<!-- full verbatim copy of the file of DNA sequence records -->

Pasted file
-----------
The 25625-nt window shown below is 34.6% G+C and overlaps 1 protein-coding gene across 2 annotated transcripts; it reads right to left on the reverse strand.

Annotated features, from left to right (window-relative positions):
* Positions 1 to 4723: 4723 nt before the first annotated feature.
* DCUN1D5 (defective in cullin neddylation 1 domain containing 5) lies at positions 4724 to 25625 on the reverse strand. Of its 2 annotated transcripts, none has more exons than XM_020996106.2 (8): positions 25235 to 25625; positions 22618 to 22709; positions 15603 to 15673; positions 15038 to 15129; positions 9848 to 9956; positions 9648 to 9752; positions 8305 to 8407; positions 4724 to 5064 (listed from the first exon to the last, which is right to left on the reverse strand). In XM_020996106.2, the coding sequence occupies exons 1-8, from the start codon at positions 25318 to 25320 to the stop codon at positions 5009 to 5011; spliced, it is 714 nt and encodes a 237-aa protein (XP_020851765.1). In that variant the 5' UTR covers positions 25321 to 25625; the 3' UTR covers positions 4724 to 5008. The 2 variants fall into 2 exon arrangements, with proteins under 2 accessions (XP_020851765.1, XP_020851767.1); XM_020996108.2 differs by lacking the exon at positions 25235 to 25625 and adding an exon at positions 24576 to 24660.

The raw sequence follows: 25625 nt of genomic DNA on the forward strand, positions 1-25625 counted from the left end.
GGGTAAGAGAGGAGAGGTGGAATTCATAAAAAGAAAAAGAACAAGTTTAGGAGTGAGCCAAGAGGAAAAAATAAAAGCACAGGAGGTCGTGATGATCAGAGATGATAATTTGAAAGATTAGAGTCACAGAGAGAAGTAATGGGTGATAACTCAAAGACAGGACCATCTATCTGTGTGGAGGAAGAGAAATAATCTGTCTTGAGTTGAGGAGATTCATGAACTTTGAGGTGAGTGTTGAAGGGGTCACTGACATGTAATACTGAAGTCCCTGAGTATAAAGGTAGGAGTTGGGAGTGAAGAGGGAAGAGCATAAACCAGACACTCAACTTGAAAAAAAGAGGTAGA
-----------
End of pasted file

The 25625-nt window shown below is 34.6% G+C and overlaps 1 protein-coding gene across 2 annotated transcripts; it reads right to left on the reverse strand.

Annotated features, from left to right (window-relative positions):
* Positions 1 to 4723: 4723 nt before the first annotated feature.
* DCUN1D5 (defective in cullin neddylation 1 domain containing 5) lies at positions 4724 to 25625 on the reverse strand. Of its 2 annotated transcripts, none has more exons than XM_020996106.2 (8): positions 25235 to 25625; positions 22618 to 22709; positions 15603 to 15673; positions 15038 to 15129; positions 9848 to 9956; positions 9648 to 9752; positions 8305 to 8407; positions 4724 to 5064 (listed from the first exon to the last, which is right to left on the reverse strand). In XM_020996106.2, the coding sequence occupies exons 1-8, from the start codon at positions 25318 to 25320 to the stop codon at positions 5009 to 5011; spliced, it is 714 nt and encodes a 237-aa protein (XP_020851765.1). In that variant the 5' UTR covers positions 25321 to 25625; the 3' UTR covers positions 4724 to 5008. The 2 variants fall into 2 exon arrangements, with proteins under 2 accessions (XP_020851765.1, XP_020851767.1); XM_020996108.2 differs by lacking the exon at positions 25235 to 25625 and adding an exon at positions 24576 to 24660.

The raw sequence follows: 25625 nt of genomic DNA on the forward strand, positions 1-25625 counted from the left end.
GGGTAAGAGAGGAGAGGTGGAATTCATAAAAAGAAAAAGAACAAGTTTAGGAGTGAGCCAAGAGGAAAAAATAAAAGCACAGGAGGTCGTGATGATCAGAGATGATAATTTGAAAGATTAGAGTCACAGAGAGAAGTAATGGGTGATAACTCAAAGACAGGACCATCTATCTGTGTGGAGGAAGAGAAATAATCTGTCTTGAGTTGAGGAGATTCATGAACTTTGAGGTGAGTGTTGAAGGGGTCACTGACATGTAATACTGAAGTCCCTGAGTATAAAGGTAGGAGTTGGGAGTGAAGAGGGAAGAGCATAAACCAGACACTCAACTTGAAAAAAAGAGGTAGA